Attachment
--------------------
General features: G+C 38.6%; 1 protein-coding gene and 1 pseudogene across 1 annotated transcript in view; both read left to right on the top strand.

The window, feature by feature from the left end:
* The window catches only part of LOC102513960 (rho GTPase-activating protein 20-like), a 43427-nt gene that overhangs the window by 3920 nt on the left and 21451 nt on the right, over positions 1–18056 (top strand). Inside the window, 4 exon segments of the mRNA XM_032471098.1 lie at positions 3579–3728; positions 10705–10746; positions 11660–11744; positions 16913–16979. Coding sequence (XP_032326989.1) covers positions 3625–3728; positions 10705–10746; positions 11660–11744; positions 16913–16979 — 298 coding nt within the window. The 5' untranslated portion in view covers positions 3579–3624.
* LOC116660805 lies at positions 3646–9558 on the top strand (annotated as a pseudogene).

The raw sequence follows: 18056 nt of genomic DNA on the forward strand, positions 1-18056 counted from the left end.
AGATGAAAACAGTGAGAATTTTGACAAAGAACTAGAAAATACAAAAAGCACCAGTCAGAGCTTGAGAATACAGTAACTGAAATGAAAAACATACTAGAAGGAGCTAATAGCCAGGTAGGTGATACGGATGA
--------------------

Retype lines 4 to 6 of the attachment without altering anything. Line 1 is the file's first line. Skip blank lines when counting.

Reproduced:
* LOC116660805 lies at positions 3646–9558 on the top strand (annotated as a pseudogene).

The raw sequence follows: 18056 nt of genomic DNA on the forward strand, positions 1-18056 counted from the left end.
AGATGAAAACAGTGAGAATTTTGACAAAGAACTAGAAAATACAAAAAGCACCAGTCAGAGCTTGAGAATACAGTAACTGAAATGAAAAACATACTAGAAGGAGCTAATAGCCAGGTAGGTGATACGGATGA